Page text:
Qantas executives grilled about why regional airfares in Western Australia can be so expensive have rejected suggestions they are “gouging” residents, seeking to blame high regional airport costs.
A state parliamentary inquiry is examining why regional airfares are high and what the airlines and WA Government could do about it.
In an at-times heated exchange, Economics and Industry Standing Committee chair Jessica Shaw told Qantas executives that when people from across regional WA needed to quickly book a plane ticket for a family or health emergency, they faced “exorbitant fares”.
“It’s not a luxury for these people. It’s a necessity,” she said.
“Communities are hurting,” Ms Shaw added, asking the executives where the airline’s compassion and corporate social responsibility to these towns was.
Qantas Domestic chief executive Andrew David said that type of last minute, high cost airfare accounted for only 2 per cent of total travel.
But he said Qantas had sought recently to address the issue by announcing discounts of up to 30 per cent for people living in six regional centres.
Andrew David says Qantas has introduced discount fares for some regional passengers. (ABC News: Emily Piesse)
Qantas also argued its airfares to regional WA were lower now than in 2013, even though demand had dropped significantly with the mining slowdown.
Mr David said a key problem driving up airfares was that eight of the state’s regional airports were among the top 15 most expensive in its domestic network, with high maintenance, labour and other costs.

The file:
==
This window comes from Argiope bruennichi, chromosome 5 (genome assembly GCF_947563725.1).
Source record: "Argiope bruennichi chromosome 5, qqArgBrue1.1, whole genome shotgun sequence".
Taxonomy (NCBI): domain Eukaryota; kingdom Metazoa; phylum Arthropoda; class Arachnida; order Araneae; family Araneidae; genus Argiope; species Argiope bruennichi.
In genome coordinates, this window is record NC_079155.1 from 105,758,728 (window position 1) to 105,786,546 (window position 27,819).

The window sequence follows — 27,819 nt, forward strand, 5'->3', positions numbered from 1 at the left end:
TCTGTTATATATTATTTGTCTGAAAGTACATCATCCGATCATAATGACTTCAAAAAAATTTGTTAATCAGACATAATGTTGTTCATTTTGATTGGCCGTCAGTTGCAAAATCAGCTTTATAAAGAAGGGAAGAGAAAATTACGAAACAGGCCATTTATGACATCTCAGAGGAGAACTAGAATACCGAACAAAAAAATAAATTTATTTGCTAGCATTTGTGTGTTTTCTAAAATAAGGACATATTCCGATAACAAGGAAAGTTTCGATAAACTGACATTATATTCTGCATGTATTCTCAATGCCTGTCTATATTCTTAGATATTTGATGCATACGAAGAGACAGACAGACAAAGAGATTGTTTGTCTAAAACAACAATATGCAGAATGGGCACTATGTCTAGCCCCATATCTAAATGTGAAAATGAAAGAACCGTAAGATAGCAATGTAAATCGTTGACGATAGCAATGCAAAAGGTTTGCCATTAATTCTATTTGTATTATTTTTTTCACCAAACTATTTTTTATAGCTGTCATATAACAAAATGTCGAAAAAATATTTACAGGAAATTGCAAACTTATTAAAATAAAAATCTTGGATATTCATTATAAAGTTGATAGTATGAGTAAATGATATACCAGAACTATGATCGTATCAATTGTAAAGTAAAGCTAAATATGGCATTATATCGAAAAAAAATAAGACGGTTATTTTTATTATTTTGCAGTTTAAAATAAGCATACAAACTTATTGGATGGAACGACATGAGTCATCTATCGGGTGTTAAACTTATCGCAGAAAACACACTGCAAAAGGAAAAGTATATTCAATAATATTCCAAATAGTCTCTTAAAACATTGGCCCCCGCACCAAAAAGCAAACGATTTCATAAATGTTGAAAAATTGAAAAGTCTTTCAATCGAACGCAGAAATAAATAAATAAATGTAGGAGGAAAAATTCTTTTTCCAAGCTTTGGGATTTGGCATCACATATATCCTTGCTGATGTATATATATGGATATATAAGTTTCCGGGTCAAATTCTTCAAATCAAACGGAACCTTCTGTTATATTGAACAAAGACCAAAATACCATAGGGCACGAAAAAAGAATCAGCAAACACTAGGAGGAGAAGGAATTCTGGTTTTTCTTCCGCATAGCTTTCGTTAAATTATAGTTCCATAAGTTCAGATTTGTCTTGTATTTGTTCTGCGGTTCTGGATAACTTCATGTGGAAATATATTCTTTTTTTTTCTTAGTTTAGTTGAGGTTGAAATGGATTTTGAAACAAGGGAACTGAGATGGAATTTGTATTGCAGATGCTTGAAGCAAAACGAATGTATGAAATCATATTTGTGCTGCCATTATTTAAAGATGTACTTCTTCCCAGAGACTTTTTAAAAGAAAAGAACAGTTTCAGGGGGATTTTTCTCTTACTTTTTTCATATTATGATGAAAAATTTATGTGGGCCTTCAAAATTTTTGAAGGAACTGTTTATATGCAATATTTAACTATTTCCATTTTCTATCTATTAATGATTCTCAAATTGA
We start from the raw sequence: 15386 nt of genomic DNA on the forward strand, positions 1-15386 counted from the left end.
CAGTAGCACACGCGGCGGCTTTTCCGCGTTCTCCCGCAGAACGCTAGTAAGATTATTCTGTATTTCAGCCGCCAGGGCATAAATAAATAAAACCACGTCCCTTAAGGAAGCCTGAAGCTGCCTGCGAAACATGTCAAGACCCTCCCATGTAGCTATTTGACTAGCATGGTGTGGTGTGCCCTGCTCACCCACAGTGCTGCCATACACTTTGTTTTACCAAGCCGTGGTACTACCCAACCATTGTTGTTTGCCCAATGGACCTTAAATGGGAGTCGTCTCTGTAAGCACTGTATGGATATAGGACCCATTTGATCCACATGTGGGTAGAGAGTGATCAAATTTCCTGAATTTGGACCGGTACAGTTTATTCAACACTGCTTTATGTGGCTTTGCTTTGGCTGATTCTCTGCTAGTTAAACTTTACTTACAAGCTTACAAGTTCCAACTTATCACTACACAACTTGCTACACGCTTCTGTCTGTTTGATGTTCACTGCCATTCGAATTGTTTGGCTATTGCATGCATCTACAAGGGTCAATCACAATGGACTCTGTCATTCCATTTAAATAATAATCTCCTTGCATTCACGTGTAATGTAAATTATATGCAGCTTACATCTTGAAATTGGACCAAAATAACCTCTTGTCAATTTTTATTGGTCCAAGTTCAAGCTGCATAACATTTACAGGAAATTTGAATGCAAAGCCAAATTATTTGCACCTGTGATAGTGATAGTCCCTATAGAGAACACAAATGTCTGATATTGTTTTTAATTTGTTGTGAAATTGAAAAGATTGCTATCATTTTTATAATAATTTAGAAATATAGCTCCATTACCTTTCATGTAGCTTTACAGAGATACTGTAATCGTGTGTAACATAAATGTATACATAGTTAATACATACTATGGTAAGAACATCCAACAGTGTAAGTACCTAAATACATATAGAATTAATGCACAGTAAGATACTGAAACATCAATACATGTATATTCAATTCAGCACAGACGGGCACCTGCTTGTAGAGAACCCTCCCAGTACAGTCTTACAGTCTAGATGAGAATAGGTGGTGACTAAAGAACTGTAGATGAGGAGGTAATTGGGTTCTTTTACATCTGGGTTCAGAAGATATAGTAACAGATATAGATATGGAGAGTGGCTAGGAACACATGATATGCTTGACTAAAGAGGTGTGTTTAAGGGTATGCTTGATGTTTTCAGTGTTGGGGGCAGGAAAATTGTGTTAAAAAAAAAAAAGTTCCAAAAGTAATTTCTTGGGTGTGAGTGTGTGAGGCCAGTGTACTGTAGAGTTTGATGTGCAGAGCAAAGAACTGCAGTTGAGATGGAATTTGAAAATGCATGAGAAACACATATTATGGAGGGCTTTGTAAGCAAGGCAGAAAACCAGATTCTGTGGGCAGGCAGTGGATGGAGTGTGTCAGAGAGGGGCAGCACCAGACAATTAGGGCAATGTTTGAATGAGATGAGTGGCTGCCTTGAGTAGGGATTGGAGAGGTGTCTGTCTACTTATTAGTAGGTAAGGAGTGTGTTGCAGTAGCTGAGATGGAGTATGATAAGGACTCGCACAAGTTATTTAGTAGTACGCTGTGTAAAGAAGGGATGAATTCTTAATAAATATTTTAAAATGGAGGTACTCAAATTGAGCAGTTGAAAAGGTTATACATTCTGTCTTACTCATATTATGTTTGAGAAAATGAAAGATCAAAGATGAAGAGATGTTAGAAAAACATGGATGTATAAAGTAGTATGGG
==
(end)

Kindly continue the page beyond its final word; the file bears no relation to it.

But Ms Shaw said the inquiry had heard in earlier hearings that airport costs were a very small proportion of plane fares.
Airports Association of Australia chief executive Caroline Wilkie later told the hearing airport costs made up only 5-13 per cent of regional airfares, and most regional airports operated at a loss.
Airlines making $7 per passenger: Qantas
But Qantas group executive for government and industry Andrew Parker did not accept the premise airport costs were an insignificant part of airfares.
He said Broome airport cost airlines double what Cairns did.
“So something is not right here,” Mr Parker said.
Mr Parker denied Qantas was making large profits in regional WA, saying airlines made only $7 profit per passenger per flight.
He said many WA regional routes were unique in that they were driven by the mining sector, with planes leaving Perth full and returning almost empty, and price discounting would not help to fill those return flights.
Committee member Stephen Price wanted the executives to give the inquiry detailed information on how fares were priced to help address community concern and anger.
“In their view, you are gouging them for everyday transport,” Mr Price said.
Mr Parker promised to give the committee more information if commercially possible.
Asked about the prospect of regulating failing routes, he said regulation had historically not worked and had even driven up prices.
Qantas argued for greater government investment to stimulate regional tourism, welcoming the Government’s $36 million pledge in last week’s budget to grow the industry.
It also wants a change in the way airlines and airport operators negotiated costs, to try and drive down what they pay.